Below are the results for the S&P 500 for 1951 to 2018 using monthly simple percentage returns

It shows that while the mean return is indeed positive, there are many other months with higher mean returns. Might as well call it the January-and-March-and-April-and-July-and-November-and-December-effect.

What's more important is that the Sharpe of the other (Mar, Apr, Jul, Nov, Dec) months are higher.

The only advantage that January has is that it is the only month with a positive skew, albeit very slight.

Below are the return distributions for each month.

We are also interested in the smoothness of the equity curve, and whether the strategy is robust through time.

Below we can note the following observations:

  • The January effect lost its effect from 2000 onwards
  • Mar, Apr, Nov, Dec are remarkably good month
  • Sep is consistently bad
  • Oct (while having the reputation for worst declines) is still on a general up trend

In the next part, we will look at implementing a market timing strategy that invests only in certain months, and see how it fares against the benchmark.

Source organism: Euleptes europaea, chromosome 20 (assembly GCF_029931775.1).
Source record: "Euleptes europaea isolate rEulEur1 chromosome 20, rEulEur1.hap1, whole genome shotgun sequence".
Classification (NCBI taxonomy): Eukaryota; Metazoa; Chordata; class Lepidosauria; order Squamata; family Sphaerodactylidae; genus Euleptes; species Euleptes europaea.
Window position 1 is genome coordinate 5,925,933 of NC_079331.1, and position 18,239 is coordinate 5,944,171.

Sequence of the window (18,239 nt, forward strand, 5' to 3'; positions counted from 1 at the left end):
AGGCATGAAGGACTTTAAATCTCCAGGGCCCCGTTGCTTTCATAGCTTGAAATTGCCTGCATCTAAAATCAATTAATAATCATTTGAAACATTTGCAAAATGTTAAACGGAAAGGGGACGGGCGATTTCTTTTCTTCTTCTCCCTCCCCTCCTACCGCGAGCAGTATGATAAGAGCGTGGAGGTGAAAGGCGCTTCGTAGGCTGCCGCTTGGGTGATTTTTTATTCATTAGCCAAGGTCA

Time Decomposition of FX prices

In this method, I investigate the behaviour of prices in off-market hours - if they have a consistent drift, and whether it could be used as a trading strategy.

The currency pair I've chosen to start with is the USDCAD as both countries share the same broad timezone. This makes for easy identification of 'busy' hours (normal trading hours) and 'quiet' hours (major markets are closed).

From there, we can construct two new price series consisting only of movements within those hours - one for busy, one for quiet.

The preliminary results (for the sample period 2018) indicate that the movements in the pair were driven mainly by activity in the Busy period - seeing how the Busy moves almost alongside the Actual. This is an expected outcome - we expect  that real money (coming in during the market hours) are what drives prices and create permanent impact.

However, the Quiet period, over the course of days/weeks, can move in the opposite direction of the Busy trend. As examples, the major down move from Jul to Oct driven by Busy period was partially offset by the Quiet period upward move. The following rally by Busy was also partially dampened by Quiet in Oct to Dec.

Do note though that this mean reversion in quiet hours is not strong enough on a daily basis to warrant a fade-the-move style of trading. The daily change correlation is near 0, and the cumulative prices correlations are near 0 too.

We need to dig deeper into how this effect plays out on an aggregate level to produce the offsetting effects we see in the 2 example periods highlighted above.